Do More with Less: The 'New Normal' at Work

How to Handle a Heavier Workload and Still Get Ahead

Do More with Less: The 'New Normal' at Work

Do More With Less: Handling a Heavier Workload

By Robert DiGiacomo

For anyone fortunate enough to have a job in this economic downturn, the empty cubicles around you likely mean more responsibilities -- and a greater daily workload -- to cover for positions that have been cut or won't be filled anytime soon.

If you're being asked to do the work of two -- or more -- workers, here are five ways to cope with the extra items on your list, without losing your cool or your sense of well-being.

1. Ask the Right Questions

Even if your work plate is full already, you really shouldn't say no when the boss approaches you with additional duties, advises executive coach Peggy Klaus. Instead, engage your supervisor in a dialogue about the specifics of the situation, by asking questions about how long the new assignment will last and what will be expected.

"When we're in this fear mode, we have a very difficult time asking for those parameters, and they're really important," says Klaus, author of The Hard Truth About Soft Skills. "It doesn't mean that you don't want to do [the work], or won't do it. But you need to have some structure around it."

2. Prioritize and Organize

Once you understand the scope of your expanded job description, ask your manager to help prioritize what must get done on a daily basis -- and which projects can be deferred -- and organize yourself accordingly, according to Paul Facella, CEO and president of Inside Management, a consulting firm.

"Clearly, in this situation, you have to prioritize -- you can't afford to waste time," says Facella, author of Everything I Know About Business I Learned at McDonald's.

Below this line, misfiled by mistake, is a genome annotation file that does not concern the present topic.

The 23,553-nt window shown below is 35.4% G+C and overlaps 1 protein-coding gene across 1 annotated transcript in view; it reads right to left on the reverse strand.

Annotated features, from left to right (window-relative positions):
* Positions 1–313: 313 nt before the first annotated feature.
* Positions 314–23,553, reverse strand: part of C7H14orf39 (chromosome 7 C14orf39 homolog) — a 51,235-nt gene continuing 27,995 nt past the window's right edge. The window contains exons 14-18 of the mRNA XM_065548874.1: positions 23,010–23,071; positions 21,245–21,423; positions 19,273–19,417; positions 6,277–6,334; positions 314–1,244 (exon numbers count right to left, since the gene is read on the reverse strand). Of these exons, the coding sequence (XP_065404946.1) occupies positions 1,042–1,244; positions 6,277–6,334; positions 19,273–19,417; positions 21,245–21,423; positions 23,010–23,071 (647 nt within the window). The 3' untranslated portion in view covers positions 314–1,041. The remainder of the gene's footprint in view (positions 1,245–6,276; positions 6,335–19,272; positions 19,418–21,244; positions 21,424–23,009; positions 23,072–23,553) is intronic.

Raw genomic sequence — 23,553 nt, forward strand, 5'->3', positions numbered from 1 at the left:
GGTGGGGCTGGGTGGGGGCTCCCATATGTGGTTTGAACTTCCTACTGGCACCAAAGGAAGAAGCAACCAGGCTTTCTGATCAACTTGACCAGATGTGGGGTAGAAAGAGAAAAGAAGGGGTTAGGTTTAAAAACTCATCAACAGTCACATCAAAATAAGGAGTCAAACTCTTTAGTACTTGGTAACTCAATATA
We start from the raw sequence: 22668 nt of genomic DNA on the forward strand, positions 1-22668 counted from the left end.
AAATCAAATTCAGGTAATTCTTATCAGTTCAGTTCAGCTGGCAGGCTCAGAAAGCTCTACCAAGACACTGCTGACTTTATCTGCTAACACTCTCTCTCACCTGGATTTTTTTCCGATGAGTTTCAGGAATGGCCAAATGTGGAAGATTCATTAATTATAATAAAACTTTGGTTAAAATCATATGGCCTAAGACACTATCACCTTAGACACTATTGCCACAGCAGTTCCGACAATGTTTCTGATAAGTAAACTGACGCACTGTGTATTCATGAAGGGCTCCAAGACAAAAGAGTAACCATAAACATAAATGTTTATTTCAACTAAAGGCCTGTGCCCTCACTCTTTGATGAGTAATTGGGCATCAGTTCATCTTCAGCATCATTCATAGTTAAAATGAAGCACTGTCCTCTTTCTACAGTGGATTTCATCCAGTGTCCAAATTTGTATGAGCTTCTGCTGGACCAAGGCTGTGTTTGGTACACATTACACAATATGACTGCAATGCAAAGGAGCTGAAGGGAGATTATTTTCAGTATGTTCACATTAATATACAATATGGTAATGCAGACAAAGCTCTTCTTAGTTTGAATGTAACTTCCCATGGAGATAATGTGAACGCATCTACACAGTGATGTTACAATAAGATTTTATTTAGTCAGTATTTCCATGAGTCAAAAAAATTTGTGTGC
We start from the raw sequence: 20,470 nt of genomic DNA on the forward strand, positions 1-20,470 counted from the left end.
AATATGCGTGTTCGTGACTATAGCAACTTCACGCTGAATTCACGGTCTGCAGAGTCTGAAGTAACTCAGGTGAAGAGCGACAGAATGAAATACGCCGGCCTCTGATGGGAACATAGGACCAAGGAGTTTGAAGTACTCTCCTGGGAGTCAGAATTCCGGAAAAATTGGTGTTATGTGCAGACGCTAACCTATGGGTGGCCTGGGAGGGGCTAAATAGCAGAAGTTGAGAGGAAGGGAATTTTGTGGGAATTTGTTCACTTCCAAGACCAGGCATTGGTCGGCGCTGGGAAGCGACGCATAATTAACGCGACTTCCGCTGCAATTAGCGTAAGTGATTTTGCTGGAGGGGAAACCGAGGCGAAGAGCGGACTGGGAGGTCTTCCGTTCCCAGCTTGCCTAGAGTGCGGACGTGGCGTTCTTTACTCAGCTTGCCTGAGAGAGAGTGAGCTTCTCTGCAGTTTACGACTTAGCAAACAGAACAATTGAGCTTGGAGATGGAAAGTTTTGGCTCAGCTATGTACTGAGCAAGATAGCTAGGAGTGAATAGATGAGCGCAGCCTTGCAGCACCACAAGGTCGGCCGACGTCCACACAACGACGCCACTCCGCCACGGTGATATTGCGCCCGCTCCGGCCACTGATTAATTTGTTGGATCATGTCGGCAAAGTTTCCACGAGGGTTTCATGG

3. Be Your Own Publicist

Be sure to speak up, as you identify ways to streamline your department's practices or improve the overall efficiency of company operations.

"It's certainly not the time to be quiet and shy about anything you're contributing that you believe will be more cost-saving and efficient," Facella says. "Nobody wants a braggart, but the point is you keep [management] in the loop."

4. Learning from the Experience

Volunteering to take a course to boost certain skills or gain a specialized certification can both ease your ability to complete unfamiliar chores and demonstrate your commitment to your company's stability. The new skills set also will help if you're part of the next round of job cuts.

"This economic environment clearly is going to be here for a few years," Facella says. "The more prepared you are, the better off you are."

5. Take a Break

As you find yourself logging much longer hours, you need to take more -- not fewer -- breaks. Every 90 minutes or so, you should at least get up from your desk and stretch. Or better yet, take a 10-minute walk, shoot some hoops or grab coffee with a friend.

"We tend to think we have to be chained to our desks for 11 hours a day," Klaus says. "It's a self-care issue. We have to get up and take a break." 

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